Time shuffled along slowly, using annoyingly long moments and ponderous instants. In the shadow of the rocks, the light enhancing mode of David's tactical sensors showed the abandoned ridge line as a festive choral of amorphous shape. The flock of solar array crabs had settled down and were mostly still, but their residual heat and regular shapes caused them to stand out like insectile graffiti. A gentle warm breeze washed over the mountainside, suffusing David's microphones with a regretful ongoing sigh.
Maintaining a tightbeam link to the crabs, David could hear the rumble of the oncoming threat through their delicate feet. Whatever it was, it wasn't wasting any time, as it eschewed any of the ancient paths and trails, instead charging in a straight line toward the ridge.
With a spectacular splash, one of the solar array crabs was blasted into a hot billowing spray, announcing that the incoming threat had a line of sight of the ridge. And suggesting that it was really really unfriendly. This triggered the panic plan for the solar array crabs, and they scuttled erratically in different directions to act as a distraction. The rapidity with which all the crabs were dispatched, and the effectiveness of the weapon used, triggered a mostly-forgotten routine in David to query for a sphincter.
Einstein slowly turned his expressionless wasp-like head to regard David, and David cast back a slight sidelong glance. They didn't say anything. They resumed watching the top of the ridge as a chorus of heavy motors roared a climbing bass.
Cresting the visible portion of the ridge rose a huge gun, sweeping and sniffing like the snout of some horrific anteater. Most of the rest of its bulk was hidden behind giant armoured wheels that also articulated like legs, in a manner similar to but vastly more intimidating than tank-ants. Unmuffled by terrain, the big, simple drive motors didn't just rumble; they thundered. Dirt, rocks, and unlucky boulders were flung behind the tank as it scrambled to heave tons of armour up the mountain.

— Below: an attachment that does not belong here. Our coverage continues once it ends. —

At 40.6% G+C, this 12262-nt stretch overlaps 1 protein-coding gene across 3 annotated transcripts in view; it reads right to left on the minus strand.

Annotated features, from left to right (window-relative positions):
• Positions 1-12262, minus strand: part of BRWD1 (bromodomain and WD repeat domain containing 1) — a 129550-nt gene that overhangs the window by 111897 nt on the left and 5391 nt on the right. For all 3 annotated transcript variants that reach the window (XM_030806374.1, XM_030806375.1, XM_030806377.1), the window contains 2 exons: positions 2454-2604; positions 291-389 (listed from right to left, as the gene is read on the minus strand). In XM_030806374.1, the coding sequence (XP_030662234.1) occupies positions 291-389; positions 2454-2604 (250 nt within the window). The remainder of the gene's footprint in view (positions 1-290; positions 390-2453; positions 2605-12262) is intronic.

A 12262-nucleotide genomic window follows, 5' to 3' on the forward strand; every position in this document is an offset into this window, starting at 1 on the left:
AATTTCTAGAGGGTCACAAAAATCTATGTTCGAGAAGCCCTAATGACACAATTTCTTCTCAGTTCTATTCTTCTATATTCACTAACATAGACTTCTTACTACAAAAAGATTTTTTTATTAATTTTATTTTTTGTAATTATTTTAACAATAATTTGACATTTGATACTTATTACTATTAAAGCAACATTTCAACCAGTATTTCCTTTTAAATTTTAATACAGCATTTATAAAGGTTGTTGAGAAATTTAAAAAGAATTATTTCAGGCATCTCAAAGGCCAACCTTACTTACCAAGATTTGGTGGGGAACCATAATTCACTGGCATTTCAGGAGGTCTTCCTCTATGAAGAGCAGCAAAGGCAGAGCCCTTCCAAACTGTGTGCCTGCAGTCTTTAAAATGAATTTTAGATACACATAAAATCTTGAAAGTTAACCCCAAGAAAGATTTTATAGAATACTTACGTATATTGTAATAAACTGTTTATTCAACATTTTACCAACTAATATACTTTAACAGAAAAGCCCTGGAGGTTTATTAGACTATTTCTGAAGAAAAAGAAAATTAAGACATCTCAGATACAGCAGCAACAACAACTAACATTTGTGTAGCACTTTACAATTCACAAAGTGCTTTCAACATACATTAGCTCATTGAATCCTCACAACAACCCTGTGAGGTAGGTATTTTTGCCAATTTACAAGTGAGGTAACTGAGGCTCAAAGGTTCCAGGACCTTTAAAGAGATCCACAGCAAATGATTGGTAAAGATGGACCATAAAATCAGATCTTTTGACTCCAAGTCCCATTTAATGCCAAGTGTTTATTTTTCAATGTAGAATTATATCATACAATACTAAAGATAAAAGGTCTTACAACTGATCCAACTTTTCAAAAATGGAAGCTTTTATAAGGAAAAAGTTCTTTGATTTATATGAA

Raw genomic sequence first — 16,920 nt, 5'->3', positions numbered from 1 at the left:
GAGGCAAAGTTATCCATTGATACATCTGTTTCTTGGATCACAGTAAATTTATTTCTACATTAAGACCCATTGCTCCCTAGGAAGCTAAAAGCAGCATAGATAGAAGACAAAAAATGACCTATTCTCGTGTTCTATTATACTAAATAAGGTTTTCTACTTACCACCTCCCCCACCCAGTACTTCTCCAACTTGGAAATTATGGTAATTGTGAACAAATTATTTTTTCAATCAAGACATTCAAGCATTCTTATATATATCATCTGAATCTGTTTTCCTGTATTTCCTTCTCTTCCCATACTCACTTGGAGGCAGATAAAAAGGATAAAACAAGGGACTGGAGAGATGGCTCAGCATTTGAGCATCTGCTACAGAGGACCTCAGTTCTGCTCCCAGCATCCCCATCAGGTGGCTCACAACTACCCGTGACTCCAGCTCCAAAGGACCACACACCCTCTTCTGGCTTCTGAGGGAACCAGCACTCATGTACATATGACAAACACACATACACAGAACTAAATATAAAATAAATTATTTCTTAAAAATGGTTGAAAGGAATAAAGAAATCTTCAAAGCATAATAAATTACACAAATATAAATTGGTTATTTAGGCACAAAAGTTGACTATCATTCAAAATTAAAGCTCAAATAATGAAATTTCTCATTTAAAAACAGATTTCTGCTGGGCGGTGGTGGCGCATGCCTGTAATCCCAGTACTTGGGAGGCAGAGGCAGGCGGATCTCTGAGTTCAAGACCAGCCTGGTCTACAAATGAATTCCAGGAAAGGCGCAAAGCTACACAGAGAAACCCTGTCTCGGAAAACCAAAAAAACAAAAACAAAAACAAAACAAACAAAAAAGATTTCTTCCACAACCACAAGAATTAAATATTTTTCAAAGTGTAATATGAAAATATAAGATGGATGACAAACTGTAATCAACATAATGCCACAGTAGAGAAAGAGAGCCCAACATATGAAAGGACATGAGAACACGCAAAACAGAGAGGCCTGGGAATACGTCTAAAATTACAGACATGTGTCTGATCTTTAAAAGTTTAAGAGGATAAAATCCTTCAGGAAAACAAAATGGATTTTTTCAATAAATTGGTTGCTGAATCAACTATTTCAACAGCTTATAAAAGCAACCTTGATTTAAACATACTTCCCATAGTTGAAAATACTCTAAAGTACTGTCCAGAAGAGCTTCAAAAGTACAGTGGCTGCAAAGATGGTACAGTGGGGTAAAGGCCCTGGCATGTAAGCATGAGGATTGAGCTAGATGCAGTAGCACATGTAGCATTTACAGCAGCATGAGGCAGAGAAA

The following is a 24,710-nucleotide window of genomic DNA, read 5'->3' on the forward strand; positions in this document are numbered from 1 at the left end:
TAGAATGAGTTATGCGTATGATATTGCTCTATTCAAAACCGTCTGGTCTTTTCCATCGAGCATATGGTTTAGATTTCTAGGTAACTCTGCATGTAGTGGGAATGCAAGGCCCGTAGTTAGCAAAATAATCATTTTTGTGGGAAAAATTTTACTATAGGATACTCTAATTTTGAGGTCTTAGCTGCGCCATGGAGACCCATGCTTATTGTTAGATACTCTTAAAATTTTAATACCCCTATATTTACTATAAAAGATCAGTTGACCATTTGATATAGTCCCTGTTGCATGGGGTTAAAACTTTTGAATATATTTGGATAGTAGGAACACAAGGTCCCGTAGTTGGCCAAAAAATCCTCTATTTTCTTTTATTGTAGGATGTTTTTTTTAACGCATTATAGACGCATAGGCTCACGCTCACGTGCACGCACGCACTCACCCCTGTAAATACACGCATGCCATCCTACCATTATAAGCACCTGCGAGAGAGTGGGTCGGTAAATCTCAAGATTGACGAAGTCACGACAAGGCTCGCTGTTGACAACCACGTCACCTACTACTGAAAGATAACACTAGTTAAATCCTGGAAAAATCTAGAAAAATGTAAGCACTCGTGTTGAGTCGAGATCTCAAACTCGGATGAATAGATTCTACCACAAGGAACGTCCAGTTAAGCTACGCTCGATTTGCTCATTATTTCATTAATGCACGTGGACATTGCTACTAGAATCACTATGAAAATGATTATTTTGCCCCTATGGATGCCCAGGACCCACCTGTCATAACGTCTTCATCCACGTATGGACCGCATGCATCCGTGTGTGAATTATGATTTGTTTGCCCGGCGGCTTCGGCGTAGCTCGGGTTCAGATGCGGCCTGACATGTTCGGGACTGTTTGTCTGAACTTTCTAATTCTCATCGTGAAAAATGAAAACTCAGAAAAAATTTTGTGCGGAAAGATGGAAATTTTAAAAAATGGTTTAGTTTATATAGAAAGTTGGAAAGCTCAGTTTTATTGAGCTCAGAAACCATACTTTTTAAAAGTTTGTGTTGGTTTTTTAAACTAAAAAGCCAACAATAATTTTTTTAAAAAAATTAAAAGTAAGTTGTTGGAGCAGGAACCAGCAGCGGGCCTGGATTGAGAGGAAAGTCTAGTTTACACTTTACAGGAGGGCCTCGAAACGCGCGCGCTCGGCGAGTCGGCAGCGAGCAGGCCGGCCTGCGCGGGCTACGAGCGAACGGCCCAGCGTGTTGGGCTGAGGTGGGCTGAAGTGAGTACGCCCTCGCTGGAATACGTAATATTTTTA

As hoped, it was headed in the direction that David and Einstein were last going before they shot down the surveillance drone. The logical objective was a high pass up on the mountain that would have relatively good cover, and the logical path lead across a slope of light scree. The slope of light scree topped by a rock face laced with explosives.
When the tank was in the middle of the scree, David triggered the explosives. David lacked the features to accomplish the smirk he felt at Einstein's flinch. After flashes danced and a ripple of concussion, a satisfyingly large portion of the mountain was cleaved free and left to the sorting power of gravity. The ground shook, and dust completely defeated the capabilities of low-light visual sensors. And of the giant tank-ant, there was no sign.
"Finish killing it, Boss?"
The thought of all the energy reserves that thing must have still had tempted David. "Uh, no. Let's leave. Now. Quietly." David backed away from their vantage point, and turned his chassis to move away from the area via a series of ridges. Einstein slunk dutifully behind.
A few hours later, with the sky easing from being quite so totally dark and a number of kilometers further away, David and Einstein came across a worn path. It was not logged in David's ancient database, so he felt like following it - in the direction that lead more generally away from where they had last heard the giant tank-ant.
"OK talk now, Boss?"
There then passed several minutes of continued silence. David smirked inwardly, after catching himself feeling annoyed at Einstein for not proceeding with a conversation as he expected. It was a sign that he was growing less paranoid of the frightening predator-machine when he started to anthropomorphize.